forgiving versus forgetting

Back when I was just a young dakini, and the prime rate was 20%, I found myself partway through Columbia University School of Law with a reduced scholarship for my third and final year.

I put myself through law school. My parents were both retired, and my dad was old and sick, when I entered law school, and the only financial support they were able to give me was $200 when I set off for New York City. By my last year in law school, I had no savings left, despite having a nice job in Manhattan the summer before my third year in law school.

I knew the score. I'd met a cab driver who told me he'd completed one year at Columbia Law School, and I had no reason to doubt him. I needed to finish my law degree to get a license to practice law.

When I protested to the financial aid director of the law school at the time (one John B. Snook), his response was, "Have your parents sell their house. You can buy them a new house after you graduate." The timing of this "advice" was particularly bad, since my dad had just had brain surgery, and was diagnosed with a previously-undetected case of prostate cancer immediately after the surgery.

Of course, I didn't even ask my folks about selling their house. It wasn't like they owned a palatial estate in Westchester. It was a modest three-bedroom house in a little factory town where no one lives unless they have to. I worked during the school year my last year in school, which brought my grades down, but I did finish with my class. And I made a solemn vow that I would never, ever donate a penny to Columbia.

I've made peace with this over the years--to some extent--but I will not break my vow. It was the only action that I felt I could take at the time to fight back against an interaction that I felt to be downright cruel. I've certainly seen greater acts of cruelty than this over the years, and in fact I'd now downgrade this to "callously insensitive." Nevertheless.

Now I am in receipt of a letter from the 25th Reunion Committee from my class at Columbia telling me that I have a "responsibility to give back" to Columbia. To which my politest possible response is, "I don't think so." I will forgive, but I won't forget.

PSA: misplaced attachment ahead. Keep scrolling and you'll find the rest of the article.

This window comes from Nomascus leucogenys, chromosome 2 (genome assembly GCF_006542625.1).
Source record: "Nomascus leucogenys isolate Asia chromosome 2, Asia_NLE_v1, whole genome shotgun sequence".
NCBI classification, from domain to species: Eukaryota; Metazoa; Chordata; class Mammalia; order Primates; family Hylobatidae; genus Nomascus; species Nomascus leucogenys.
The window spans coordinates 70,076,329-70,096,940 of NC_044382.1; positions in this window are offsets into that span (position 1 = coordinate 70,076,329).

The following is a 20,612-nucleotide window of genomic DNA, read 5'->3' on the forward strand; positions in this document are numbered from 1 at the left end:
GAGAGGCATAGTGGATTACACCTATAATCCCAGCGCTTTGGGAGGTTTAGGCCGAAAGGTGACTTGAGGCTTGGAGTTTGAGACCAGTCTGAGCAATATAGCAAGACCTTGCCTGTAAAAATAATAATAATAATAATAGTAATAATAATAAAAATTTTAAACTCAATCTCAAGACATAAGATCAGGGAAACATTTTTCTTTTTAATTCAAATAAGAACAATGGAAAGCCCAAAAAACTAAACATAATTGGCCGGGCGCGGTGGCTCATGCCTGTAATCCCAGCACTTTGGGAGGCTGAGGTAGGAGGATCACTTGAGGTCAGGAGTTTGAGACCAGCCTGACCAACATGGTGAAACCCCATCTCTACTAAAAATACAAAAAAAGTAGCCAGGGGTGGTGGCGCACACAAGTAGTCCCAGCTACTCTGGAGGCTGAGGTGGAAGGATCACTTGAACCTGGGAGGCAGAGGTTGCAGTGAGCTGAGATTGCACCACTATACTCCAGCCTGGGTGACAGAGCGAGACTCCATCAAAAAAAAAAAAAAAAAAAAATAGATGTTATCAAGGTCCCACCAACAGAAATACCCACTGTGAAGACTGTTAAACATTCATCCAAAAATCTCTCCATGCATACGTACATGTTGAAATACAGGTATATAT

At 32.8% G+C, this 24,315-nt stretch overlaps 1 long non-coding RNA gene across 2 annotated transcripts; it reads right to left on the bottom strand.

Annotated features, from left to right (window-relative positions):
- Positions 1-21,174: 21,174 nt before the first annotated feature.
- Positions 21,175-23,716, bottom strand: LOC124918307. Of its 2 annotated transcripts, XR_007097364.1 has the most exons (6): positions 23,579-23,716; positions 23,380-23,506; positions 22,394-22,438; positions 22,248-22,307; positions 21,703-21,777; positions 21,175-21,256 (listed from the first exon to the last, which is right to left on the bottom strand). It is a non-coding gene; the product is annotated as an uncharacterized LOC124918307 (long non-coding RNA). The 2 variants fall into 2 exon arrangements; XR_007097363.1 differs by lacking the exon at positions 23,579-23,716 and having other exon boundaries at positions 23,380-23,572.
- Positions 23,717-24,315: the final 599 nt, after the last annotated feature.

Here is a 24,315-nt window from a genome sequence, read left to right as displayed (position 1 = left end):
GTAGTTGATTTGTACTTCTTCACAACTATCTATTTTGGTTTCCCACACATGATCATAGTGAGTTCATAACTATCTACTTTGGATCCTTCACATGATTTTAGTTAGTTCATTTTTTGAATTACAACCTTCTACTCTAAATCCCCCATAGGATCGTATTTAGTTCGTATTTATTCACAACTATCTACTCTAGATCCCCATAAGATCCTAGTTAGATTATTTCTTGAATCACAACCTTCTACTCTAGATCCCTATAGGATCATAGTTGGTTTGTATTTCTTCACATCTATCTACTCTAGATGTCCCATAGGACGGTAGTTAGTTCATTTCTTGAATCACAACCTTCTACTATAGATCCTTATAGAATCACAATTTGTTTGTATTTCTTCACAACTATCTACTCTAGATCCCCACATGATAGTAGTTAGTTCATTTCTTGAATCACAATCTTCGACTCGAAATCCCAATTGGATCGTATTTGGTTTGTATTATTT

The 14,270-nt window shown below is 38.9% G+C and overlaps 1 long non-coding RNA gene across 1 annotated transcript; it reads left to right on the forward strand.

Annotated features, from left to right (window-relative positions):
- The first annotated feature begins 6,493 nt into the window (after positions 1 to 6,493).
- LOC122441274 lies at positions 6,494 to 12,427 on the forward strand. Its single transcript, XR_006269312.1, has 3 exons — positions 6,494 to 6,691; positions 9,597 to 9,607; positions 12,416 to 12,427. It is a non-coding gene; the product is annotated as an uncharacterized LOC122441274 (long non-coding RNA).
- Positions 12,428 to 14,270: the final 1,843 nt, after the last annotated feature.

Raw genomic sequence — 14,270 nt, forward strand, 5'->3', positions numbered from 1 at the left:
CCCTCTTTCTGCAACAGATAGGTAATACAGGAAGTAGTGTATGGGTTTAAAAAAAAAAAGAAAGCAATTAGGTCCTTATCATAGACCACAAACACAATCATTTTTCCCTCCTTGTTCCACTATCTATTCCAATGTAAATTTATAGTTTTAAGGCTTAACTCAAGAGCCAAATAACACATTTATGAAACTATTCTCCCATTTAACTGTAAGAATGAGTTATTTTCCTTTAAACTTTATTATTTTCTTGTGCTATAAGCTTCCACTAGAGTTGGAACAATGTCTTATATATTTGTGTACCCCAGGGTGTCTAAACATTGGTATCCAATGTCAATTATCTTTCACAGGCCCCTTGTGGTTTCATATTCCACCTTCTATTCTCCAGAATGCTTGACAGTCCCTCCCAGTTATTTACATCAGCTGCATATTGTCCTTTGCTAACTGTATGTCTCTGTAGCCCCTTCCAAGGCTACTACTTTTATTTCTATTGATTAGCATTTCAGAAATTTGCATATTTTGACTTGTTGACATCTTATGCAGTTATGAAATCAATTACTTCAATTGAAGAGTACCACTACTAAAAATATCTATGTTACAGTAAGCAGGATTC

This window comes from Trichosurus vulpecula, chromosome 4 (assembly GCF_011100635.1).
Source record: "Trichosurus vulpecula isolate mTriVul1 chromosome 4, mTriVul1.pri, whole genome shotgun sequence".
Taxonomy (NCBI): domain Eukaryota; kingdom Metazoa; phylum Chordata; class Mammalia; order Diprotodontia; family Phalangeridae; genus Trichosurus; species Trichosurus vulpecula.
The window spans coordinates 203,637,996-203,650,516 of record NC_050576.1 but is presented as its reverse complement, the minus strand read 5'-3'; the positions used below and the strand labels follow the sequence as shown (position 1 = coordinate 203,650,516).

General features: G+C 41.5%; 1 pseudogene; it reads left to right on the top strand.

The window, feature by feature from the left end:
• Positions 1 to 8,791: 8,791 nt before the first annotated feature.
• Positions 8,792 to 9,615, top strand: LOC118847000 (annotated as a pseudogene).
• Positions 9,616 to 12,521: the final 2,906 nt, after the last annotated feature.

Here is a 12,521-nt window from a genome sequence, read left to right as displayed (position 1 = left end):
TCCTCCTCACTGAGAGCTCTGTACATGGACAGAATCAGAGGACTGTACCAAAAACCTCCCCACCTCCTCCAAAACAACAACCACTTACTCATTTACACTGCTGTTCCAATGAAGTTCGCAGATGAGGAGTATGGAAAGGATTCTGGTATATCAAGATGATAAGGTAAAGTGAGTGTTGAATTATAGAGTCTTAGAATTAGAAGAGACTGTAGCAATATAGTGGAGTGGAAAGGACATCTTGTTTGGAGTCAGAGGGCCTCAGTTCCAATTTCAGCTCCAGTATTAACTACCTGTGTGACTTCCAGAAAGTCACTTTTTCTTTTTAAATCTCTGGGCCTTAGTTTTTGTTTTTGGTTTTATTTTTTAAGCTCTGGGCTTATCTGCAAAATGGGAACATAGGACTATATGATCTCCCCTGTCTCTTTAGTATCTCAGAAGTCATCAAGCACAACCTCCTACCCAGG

feeling cocky about being technosavvy?

The picture above was taken by a 10-year-old. With a cell phone.


subversive cross stitch update

I hereby certify that the foregoing item is, in fact, currently on display in my office.

It is, however, arranged so that clients cannot see it easily.


why computers are occasionally pounded into their original components of silicone (or silicon, thanks Jay)

Palm has finally created a version Palm Desktop that is Windows-Vista compatible.

But it isn't compatible with my Treo 650.

I do not want to purchase another gadget right now.

I would really, really like to pound my laptop with my Treo right now.

That wouldn't be very mature.



You're in Hell. And you want to get out (has sound, is work-safe content).

Absolutely fabulous.


a periodic table of visualization methods

I think this may just be the coolest thing I have ever seen.


i can has lolcats?

Now that I have found a guide to lolcat grammar, I feel better about writing my own captions.

I found some pretty good ones on the Bar Exam Lolcats group, but now that I've found the generator...let's see...


so maybe i should lay off the postcards

I mean, look. This guy lost his disability insurance benefits and gained a criminal conviction and bar sanctions.

On the other hand, for him it wasn't just postcards, it was POSTCARDS.


"enough of these silly letters"

Sometimes a judge has just had enough (not to be confused with the lawyer who had enough in my last post).


permit and proceed

This description is confusing, but bear with me.

First, there was Second Life. I've signed up, but I have enough self-awareness by this age to recognize what a thief of time this could be for me.

Second, there was First Life, or more accurately Get A First Life. This competent parody site had a link that invited cease-and-desist letters to be posted on the author's blog.

Third--oh, well-played indeed--Linden Labs's lawyer responded with a parody of a cease-and-desist letter. Memorably, Ginsu Yoon replied in pertinent part:

Linden Lab objects to any implication that it would employ lawyers incapable of distinguishing such obvious parody. Indeed, any competent attorney is well aware that the outcome of sending a cease-and-desist letter regarding a parody is only to draw more attention to such parody, and to invite public scorn and ridicule of the humor-impaired legal counsel. Linden Lab is well-known for having strict hiring standards, including a requirement for having a sense of humor, from which our lawyers receive no exception.


the biology of boredom

It's not my fault I can't concentrate on stupid stuff. So there.